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Summarize the time-frame, duration and rate of inflation

Analyze the root causes of the inflation

Describe interest rates during the inflationary period

Describe the major economic consequences of the inflation

Explain how they were able to control the inflation (if they were)

1989 was an incredible year for the globe. Not only did Michael Jordan score
his 10,000th NBA point in his 5th season, the Berlin Wall fell, the Cold War
ended, and I was born (Graham, 2002). Of additional historical significance is
the economic and political upheaval that China endured at that time.

Going from an approximate 10% inflation rate in 1987 to nearly 30% in 1989,
it is clear that China was economically and politically unstable to extreme
degrees (Ha, Fan, & Shu, 2003). This significant increase also contributed to
the well-known Tiananmen Square pro-democracy protests (The China
Post, 2012). Major contributors to the rapid increase in inflation include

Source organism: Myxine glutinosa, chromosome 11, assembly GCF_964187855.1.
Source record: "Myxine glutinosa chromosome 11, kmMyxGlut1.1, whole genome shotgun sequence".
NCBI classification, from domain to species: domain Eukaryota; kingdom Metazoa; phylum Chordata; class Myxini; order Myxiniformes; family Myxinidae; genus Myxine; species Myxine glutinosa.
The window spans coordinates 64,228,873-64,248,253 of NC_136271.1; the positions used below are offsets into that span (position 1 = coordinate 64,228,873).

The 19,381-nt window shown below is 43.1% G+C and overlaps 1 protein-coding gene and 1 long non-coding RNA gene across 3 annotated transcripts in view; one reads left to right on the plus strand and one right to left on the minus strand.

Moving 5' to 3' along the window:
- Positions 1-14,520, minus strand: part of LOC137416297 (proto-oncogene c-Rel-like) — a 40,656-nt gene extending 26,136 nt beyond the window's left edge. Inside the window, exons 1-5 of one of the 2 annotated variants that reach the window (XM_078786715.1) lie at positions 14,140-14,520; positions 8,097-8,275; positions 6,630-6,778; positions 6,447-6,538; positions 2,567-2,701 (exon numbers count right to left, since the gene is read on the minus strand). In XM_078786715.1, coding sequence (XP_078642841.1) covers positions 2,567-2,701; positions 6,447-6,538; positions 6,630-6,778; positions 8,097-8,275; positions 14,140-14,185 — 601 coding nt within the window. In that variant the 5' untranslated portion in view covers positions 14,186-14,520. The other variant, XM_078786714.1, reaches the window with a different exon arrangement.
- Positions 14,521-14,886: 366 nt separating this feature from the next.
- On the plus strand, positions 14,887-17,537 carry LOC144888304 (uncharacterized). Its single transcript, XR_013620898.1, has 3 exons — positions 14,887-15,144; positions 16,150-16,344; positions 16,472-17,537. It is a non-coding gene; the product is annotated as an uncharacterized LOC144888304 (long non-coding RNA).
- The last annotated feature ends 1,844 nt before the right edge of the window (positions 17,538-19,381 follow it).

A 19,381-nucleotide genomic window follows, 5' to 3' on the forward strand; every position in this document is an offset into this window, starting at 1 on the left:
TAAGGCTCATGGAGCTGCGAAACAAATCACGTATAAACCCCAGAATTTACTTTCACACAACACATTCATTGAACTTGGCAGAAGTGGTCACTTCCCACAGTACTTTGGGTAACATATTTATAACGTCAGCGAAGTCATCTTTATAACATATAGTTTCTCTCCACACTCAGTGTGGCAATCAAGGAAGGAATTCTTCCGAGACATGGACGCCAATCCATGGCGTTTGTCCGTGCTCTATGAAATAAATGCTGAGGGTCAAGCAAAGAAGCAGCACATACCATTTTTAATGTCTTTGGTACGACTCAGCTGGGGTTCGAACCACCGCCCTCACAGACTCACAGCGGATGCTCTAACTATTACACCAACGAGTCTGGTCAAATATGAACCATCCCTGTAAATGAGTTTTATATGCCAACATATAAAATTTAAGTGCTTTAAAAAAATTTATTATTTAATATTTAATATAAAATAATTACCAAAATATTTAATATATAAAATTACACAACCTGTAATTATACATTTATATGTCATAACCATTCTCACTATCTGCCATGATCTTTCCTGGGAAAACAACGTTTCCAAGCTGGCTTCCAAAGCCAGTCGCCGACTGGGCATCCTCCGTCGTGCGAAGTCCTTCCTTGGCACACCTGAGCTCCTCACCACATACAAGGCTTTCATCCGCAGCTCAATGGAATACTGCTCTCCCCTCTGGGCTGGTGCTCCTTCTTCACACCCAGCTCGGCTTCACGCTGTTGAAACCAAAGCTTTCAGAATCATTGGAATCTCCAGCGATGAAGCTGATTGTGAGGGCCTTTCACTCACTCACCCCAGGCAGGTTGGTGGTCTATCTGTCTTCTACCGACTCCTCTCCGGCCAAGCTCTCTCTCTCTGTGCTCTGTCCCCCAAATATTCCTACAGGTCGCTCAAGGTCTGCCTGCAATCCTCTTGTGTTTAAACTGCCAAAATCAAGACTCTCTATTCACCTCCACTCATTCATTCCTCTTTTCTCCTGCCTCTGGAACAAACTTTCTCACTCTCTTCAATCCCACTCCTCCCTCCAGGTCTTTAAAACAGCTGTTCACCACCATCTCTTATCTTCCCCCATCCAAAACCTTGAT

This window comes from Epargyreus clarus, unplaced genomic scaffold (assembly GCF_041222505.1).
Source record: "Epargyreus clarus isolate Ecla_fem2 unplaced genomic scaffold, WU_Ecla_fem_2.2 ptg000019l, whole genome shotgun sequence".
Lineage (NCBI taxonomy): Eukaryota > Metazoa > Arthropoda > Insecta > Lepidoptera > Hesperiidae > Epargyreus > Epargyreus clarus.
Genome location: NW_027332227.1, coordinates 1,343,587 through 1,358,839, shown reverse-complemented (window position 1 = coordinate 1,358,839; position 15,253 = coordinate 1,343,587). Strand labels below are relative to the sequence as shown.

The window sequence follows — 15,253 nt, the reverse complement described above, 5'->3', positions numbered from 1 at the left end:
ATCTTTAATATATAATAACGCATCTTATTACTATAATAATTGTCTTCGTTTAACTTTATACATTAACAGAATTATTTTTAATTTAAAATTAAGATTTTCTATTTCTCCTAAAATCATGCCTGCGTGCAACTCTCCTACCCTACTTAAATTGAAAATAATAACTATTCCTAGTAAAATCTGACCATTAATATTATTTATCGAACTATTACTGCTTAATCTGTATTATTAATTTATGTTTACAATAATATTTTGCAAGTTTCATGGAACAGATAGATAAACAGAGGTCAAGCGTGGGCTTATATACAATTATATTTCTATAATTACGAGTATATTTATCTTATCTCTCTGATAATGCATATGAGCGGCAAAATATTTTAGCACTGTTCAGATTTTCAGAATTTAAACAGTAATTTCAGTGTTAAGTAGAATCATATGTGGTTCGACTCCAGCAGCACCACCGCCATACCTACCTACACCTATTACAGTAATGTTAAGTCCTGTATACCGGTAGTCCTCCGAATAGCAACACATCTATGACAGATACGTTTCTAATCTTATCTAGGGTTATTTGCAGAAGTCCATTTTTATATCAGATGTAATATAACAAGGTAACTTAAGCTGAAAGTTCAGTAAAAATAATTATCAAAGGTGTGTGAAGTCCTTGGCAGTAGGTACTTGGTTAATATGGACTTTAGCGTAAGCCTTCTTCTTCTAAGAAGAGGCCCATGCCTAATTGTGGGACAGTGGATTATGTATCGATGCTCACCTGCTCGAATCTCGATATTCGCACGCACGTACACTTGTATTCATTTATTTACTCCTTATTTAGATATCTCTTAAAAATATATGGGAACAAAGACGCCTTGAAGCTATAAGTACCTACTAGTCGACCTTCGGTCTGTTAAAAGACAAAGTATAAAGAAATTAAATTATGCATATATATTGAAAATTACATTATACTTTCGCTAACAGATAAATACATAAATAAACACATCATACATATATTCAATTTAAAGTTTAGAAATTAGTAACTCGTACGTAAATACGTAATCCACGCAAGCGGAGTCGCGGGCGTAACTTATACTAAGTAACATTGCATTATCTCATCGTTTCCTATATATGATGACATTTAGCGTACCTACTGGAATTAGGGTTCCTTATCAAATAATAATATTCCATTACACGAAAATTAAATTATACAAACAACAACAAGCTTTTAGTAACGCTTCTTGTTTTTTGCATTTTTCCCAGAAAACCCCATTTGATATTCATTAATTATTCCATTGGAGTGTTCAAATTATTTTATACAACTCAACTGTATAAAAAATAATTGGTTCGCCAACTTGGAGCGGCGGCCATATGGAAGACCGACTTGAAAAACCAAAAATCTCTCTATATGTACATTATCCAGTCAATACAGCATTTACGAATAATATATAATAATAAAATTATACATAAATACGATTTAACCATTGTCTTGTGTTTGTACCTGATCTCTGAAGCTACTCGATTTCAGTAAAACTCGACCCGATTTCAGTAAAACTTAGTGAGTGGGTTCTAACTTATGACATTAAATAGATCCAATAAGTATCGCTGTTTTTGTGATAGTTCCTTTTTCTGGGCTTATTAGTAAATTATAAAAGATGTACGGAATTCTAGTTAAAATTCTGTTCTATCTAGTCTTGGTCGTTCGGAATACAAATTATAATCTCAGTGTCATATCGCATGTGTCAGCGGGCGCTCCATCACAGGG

price liberalisation and surges in investment financed by monetary
expansion (Ha, Fan, & Shu, 2003). Essentially, the rapid influx of the free
market economy and changes in the political powers resulted in a lack of
regulation in the market and the cost of food started to increase beginning in
1987. As the government attempted to regulate only some kinds of product,
the country began to notice a strong shift in the supply and demand,
essentially the government regulated price was too high and so demand fell
until the regulations were lifted (Gargan, 1987). The lack of demand resulted
in too much supply and eventually waste.
The Tiananmen Massacre also contributed to people feeling less confident
about the economy and government so the rate of purchase at retail
locations diminished dramatically as well.
The government's military crackdown on protests plunges China into
international isolation, causing economic growth to plunge to 3.8 percent in
1990 while inflation falls to 3.1 percent (The China Post, 2012).

Gargan, E. (1987, 11 9). International Report; Swiftly Rising Prices Alarm
China's Leaders. Retrieved from The New York Times: Business Day:
Graham, J. (2002). What Happened in 1989. Retrieved from On This Day:
Ha, J., Fan, K., & Shu, C. (2003). The Causes of Inflation and Deflation in
Mainland China. Retrieved from HONG KONG MONETARY AUTHORITY
QUARTERLY BULLETIN: http://www.hkma.gov.hk/media/eng/publication-
The China Post. (2012, 2 10). Beijing has a long history fighting inflation.
Retrieved from The China Post: